Independend

New machine controller architecture

In addition to our existing machine controller, which uses an arm64 SoC for the host processor, we are developing a new controller architecture that retains the old design and layout but changes the host processor SoC and its periphals.

The reason for this upgrade to be necessary is for the regular inclusion of CAD/CAM on the machine controller itself and better display support. The existing controller already supports 4k60 monitors, but its graphics processor is very much at its limit for the display resolution and 3D rendering that is needed.

The new SoC will be an amd64 architecture design with a – for integrated graphics standards – powerful graphics processor that is many times faster than the current SoC when it comes to rasterizing performance – that is important for 3D rendering in CAD – and also supports much newer video encoding and decoding standards in hardware, like VP9, which means that things like high-resolution YouTube video playback are possible with it.

In addition to that there are also a number of benefits to this new architecture in terms of connectivity: It supports 2.5G ethernet, 5G/10G USB, higher memory capacity, faster memory, more PCIe lanes for NVMe or graphics cards et cetera. Now, as one might imagine this large uplift in a number of metrics does not come cheap. But not only the new chip itself, but also because of intrinsic attributes, such as faster memory, which means more support chips are needed. So this new controller will see a slight price increase.

Now, if you are in this industry you probably ask yourself about the alternatives, and there is one elephant in the room and it is called: RISCV. Of course, this is very intriguing because of their open ISA nature. These chips just start to exist for people who do not just buy IP and roll their own custom ASICs – like Western Digital or Microsemi – so to speak mere mortals like us. The CPU performance for the latest Sifive in-order-core SOCs is not great in terms of desktop processors, but very impressive for it is a clean-slate new design in the embedded world where area and power is very important.

For us, the CPU performance was deemed acceptable but the downside is that these SOCs do not include any integrated graphics processor. Which in turn means that we need to provide an external graphics processor: An AMD GPU because it has an opern driver stack. But here comes the catch with that, its not the added price and complexity of a GPU, no, it is the necessity to port amdgpu to the RISCV platform along with a lot of other software, like bootloader, kernel, PREEMPT_RT, chromium and many more. We have already done that – twice – and it was not that funny. Once for amd64 and once for arm64 and its really not worth the effort when the amd64 platform has everything in a one-chip solution with all software already running.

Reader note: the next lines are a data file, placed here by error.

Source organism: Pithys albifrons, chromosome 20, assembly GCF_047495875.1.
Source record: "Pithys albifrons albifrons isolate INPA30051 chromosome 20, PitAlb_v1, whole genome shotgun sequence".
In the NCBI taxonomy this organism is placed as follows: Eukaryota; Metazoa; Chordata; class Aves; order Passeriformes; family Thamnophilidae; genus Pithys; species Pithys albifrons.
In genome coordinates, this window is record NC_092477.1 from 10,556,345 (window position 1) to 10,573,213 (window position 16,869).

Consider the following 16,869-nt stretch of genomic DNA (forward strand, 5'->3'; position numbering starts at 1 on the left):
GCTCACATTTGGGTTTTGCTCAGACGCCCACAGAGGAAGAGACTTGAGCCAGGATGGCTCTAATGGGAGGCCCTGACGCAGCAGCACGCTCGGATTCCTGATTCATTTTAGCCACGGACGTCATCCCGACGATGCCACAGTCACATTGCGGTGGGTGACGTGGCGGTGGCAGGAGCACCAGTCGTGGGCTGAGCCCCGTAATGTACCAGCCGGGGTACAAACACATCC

And this is also in respect the customer, you, who would need to pay for all that extra effort, upfront and with every controller. And lastly, in respect of the people who need to write software, write schematics, read thousands of pages of documentation of memory regions and lay out printed circuit boards.

We can do all that, sure, but at this point we should remind ourselves that there are companies that only do that – port existing software and products to a new platform. On the other hand there also is a machine tool to build in front of that controller as well because we do not just sell controllers, and we would rather like to focus on improving that instead of endlessly porting software without adding any benefit.

Wether this new controller architecture will replace the existing one or not is not yet clear. Currently it is planned to have both controllers available, with the new controller assuming a new position for advanced requirements.

Tell us what you think!

jm

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